Interview with Rebecca Lew, MS, FNP-BC, CDE – Family Nurse Practitioner

The field of nursing is an incredibly exciting one! As RNs you have the ability to jump from one specialty to another (i.e. med/surg, public health, oncology, etc). It is similar as an FNP. I have friends who are Family Nurse Practitioners in post-kidney transplant care, gastroenterology, obstetrics and gynecology, as well as primary care. It is important to have a solid clinical foundation and solid critical thinking skills, but ultimately, much of your role and responsibilities will be taught on the job.

About Rebecca Lew MS, FNP-BC, CDE: Rebecca Lew is a family nurse practitioner at the University of California, San Francisco (UCSF) in the Women’s Health Primary Care Department, where she provides primary care services, education, and advocacy to patients experiencing a wide range of chronic and acute health conditions. Prior to her current role at UCSF, Ms. Lew was a Family Nurse Practitioner at the Chinese Hospital Association, where she provided primary care services to patients ranging in age from adolescence to late adulthood. During her time at the Chinese Hospital Association, Ms. Lew also developed two programs, the Teen Sensitive Services program, and the COPD Support Services program.

Ms. Lew earned her Master of Science from the UCSF School of Nursing’s Family Nurse Practitioner program in 2012, and her Bachelor of Science in Nursing from the University of San Francisco in 2008. She is certified as a Family Nurse Practitioner through the American Nurses Credentialing Center, and is also a Certified Diabetes Educator through the National Certification Board for Diabetes Educators.

Interview Questions

[] Could you please describe the path you took to train yourself for your current field of advanced practice nursing?

[Rebecca Lew, MS, FNP-BC, CDE] My interest in healthcare started as a teen, when I was a steering committee member for the Young Women’s Health Conference, a city-wide conference for teenage girls sponsored by the University of California, San Francisco’s (UCSF) Center of Excellence in Women’s Health. After doing some research, I decided that nursing was the route for me. I graduated from the University of San Francisco (USF) in 2008 Summa Cum Laude with my BSN degree. Throughout the 3.5 years of my education at USF, I worked as a medical assistant at a reproductive health community clinic, and worked as a patient care assistant at the University of California, San Francisco’s Medical Center.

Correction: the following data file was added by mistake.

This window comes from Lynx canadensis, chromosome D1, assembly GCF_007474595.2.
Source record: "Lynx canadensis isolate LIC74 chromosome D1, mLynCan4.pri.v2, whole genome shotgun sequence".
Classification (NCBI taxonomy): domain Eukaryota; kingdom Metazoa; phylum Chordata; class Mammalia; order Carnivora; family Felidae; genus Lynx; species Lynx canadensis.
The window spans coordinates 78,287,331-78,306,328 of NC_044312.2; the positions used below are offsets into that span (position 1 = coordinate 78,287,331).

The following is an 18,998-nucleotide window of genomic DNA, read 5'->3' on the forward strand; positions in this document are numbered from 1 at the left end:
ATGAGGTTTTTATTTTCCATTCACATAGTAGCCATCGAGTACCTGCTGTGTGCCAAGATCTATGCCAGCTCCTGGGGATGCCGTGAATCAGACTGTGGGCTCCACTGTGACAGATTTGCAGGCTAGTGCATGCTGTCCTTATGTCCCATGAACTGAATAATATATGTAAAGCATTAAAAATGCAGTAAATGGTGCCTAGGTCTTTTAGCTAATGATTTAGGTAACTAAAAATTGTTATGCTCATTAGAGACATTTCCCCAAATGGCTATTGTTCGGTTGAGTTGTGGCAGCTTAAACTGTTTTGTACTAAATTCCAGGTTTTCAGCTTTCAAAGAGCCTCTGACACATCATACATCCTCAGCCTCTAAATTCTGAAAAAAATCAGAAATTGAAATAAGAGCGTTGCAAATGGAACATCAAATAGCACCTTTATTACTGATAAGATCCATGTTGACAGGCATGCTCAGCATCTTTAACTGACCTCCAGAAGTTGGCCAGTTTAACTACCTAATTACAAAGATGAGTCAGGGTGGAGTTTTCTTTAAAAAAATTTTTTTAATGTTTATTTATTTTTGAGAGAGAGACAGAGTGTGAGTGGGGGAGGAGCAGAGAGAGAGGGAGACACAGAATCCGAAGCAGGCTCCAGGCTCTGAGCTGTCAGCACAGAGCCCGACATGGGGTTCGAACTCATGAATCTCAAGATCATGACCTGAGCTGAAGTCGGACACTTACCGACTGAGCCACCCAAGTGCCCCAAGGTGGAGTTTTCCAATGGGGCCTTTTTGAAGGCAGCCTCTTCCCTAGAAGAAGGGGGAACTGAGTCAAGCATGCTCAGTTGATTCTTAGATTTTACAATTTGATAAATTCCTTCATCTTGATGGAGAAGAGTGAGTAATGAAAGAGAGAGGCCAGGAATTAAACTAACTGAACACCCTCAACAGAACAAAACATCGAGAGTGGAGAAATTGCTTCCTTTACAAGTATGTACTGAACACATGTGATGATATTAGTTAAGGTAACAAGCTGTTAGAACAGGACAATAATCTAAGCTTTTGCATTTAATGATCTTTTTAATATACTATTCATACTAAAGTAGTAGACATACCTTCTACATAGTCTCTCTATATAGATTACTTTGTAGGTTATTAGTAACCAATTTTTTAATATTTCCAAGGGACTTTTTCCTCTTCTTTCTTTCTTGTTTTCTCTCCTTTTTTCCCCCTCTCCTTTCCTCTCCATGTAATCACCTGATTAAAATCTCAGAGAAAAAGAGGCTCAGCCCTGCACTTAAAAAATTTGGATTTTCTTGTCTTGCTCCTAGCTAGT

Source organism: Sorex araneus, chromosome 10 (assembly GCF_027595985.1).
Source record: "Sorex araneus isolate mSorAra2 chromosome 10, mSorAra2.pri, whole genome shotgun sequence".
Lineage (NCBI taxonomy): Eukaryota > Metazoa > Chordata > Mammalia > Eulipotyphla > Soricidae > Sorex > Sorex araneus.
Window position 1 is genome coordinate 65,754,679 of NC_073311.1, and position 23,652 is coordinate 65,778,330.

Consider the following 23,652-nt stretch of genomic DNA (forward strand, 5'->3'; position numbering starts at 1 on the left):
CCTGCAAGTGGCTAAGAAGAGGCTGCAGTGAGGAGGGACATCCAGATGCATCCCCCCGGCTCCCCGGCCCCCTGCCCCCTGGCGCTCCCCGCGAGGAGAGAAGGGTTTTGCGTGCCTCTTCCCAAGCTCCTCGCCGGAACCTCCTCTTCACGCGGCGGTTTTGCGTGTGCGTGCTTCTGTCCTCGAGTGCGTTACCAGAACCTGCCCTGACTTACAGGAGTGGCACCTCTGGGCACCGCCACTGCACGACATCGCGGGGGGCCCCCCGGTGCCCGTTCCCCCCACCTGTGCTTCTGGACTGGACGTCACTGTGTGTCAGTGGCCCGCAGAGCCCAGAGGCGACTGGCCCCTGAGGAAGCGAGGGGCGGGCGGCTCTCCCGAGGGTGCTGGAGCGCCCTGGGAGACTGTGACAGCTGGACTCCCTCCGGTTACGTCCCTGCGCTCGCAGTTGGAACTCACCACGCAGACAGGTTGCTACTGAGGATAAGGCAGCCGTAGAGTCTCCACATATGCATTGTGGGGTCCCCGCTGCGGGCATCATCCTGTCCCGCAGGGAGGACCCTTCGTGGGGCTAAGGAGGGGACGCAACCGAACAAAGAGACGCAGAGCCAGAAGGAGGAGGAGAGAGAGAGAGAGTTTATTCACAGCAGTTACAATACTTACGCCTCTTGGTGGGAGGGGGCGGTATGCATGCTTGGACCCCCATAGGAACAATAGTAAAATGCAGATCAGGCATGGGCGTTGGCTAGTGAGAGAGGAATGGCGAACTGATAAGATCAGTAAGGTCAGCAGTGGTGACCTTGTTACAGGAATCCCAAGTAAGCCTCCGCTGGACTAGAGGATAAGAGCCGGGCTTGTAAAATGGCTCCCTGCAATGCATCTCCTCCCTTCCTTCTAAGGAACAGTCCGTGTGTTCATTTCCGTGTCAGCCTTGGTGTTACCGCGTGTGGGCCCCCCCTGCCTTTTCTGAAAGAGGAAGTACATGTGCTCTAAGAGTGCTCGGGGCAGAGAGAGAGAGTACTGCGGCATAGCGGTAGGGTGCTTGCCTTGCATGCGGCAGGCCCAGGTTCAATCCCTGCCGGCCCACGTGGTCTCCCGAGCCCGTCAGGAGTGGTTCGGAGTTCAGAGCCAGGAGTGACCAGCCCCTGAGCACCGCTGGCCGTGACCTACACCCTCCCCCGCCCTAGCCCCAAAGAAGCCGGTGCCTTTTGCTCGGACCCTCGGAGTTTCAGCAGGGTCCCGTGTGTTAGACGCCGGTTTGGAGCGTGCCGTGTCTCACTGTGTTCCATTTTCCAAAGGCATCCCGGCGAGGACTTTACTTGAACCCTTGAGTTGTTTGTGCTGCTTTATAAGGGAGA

I knew early on that I wanted to become a Family Nurse Practitioner. To be a competitive applicant, I felt that my experience as a Registered Nurse needed to reflect this through accruing work experience as a RN in the community. After graduating in 2008 with my BSN, I took a full-time position as a high school nurse with the San Francisco Unified School District and continued part-time/on-call work at multiple reproductive health clinics, as well as working at San Francisco General Hospital in one of their outpatient clinics, and volunteering at the Women’s Community Clinic in San Francisco.

I entered the Family Nurse Practitioner program at UCSF in the fall of 2010, and continued to work as a RN throughout my graduate education. I was very fortunate to be offered a full-time position at one of my clinical sites, Chinese Hospital. After graduation from the Master’s of Science program at UCSF in 2012, I spent almost 3 years at Chinese Hospital and earned an additional certification as a Certified Diabetes Educator. I left my position at Chinese Hospital after careful consideration to return to UCSF as a Family Nurse Practitioner in the Women’s Health Primary Care department, the same National Center of Excellence in Women’s Health that triggered my interest in healthcare as a teen.

[] Could you please describe your role and responsibilities as a Family Nurse Practitioner at the University of California, San Francisco? What kinds of medical conditions and challenges do your patients face, and how do you help them manage their conditions?

[Rebecca Lew, MS, FNP-BC, CDE] As a Family Nurse Practitioner and primary care provider, I assess, evaluate, diagnose, and treat patients with various acute and chronic health conditions. In addition to this, one of the most important aspects of my role is to be an advocate and educator to patients. Some common health conditions that I see in clinic include upper respiratory infections, urinary tract infections, asthma, hypertension, diabetes mellitus, back pain, and depression. I help patients manage these conditions by providing pharmaceutical treatment if necessary, providing education on prevention, and optimization of their health condition, and making referrals to specialists as necessary. For example, some acute conditions, such as a urinary tract infection, usually require a prescription of an antibiotic. Along with providing treatment for the infection, I also provide information on how to prevent another infection, as well as potential complications of untreated infections, and when to return to clinic.